Cancer survivor plans historic round-the-world trip in an autogyro
His name’s Surplus. Norman Surplus. The 47-year-old father-of-two intends to circumnavigate the globe in his own ‘Little Nellie’.
The ambitious 27,000-mile expedition due to start later this month will see cancer survivor Mr Surplus fly over 26 countries in an autogyro — the aircraft made famous in the 1967 James Bond film You Only Live Twice.
The 115-day journey will take him from Sandy Bay in Larne, across Europe, past the Egyptian Pyramids, over Saudi Arabia, over India, Asia and Russia, along the Canadian Rockies into the USA, round the tip of Greenland and through Iceland before finally flying home via the Faroe Islands.
If successful, the Larne man will become the first person to fly an autogyro round the world.
He said: “The trip is designed to promote hope and encouragement for current cancer sufferers across the globe. Also, I want to say that there can be life worth living beyond the very real challenges of cancer treatment.
“I had cancer in 2003 and I had surgery and chemotherapy in 2004. While I was recovering from the surgery I was watching daytime television and saw repeat of a restoration programme where they were repairing an old autogyro. I did a bit of research and found that there was a school in Cumbria where you could do your pilot’s licence. So I thought, if I get through the treatment, there’s something I’d like to try and do.”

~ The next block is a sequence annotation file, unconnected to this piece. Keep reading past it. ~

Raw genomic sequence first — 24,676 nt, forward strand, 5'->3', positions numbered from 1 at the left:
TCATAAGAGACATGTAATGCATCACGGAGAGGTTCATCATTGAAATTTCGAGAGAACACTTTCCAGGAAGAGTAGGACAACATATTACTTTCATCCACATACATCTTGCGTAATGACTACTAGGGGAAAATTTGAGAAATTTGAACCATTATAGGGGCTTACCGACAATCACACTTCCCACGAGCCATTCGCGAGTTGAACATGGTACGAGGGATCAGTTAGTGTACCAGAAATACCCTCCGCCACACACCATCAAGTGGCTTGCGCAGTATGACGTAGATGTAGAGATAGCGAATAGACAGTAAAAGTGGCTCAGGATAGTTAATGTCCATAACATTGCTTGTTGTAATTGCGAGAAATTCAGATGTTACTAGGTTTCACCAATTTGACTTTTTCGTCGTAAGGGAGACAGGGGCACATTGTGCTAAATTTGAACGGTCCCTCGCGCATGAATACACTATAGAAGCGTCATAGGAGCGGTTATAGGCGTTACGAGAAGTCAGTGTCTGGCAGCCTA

Mr Surplus, a wind farm company director, is confident his bid will succeed.
Cruising at about 200m above the ground in an open cockpit craft measuring just 5m long by 1.5m wide would not be the easiest or most comfortable way to traverse the globe. But being cooped up for about six hours a day is nothing compared to the logistics of organising the expedition.
“The flying is really the easy bit,” he said. “It’s getting everything else gathered up, the visas and the different money that’s giving me the headaches.
“The main breakthrough has been getting permission from the Russians to fly across the far east part of Russia. We have to get across that bit of Russia to get to Alaska and it’s the only way to get over the Pacific.
“They said yes in principle that I could do it, but I need to be able to speak Russian on the aircraft so the British Embassy found a volunteer to sit in the back.”
Mr Surplus added: “I’ll also be wearing a special flight suit for the trip so in case I did have to ditch in the Atlantic or somewhere I’d have my dry suit on with a personal locater. I’ll be carrying a life raft as well. I’m the second coxwain on Larne Lifeboat so I’ve had plenty of survival training, but hopefully that’s not going to be needed.”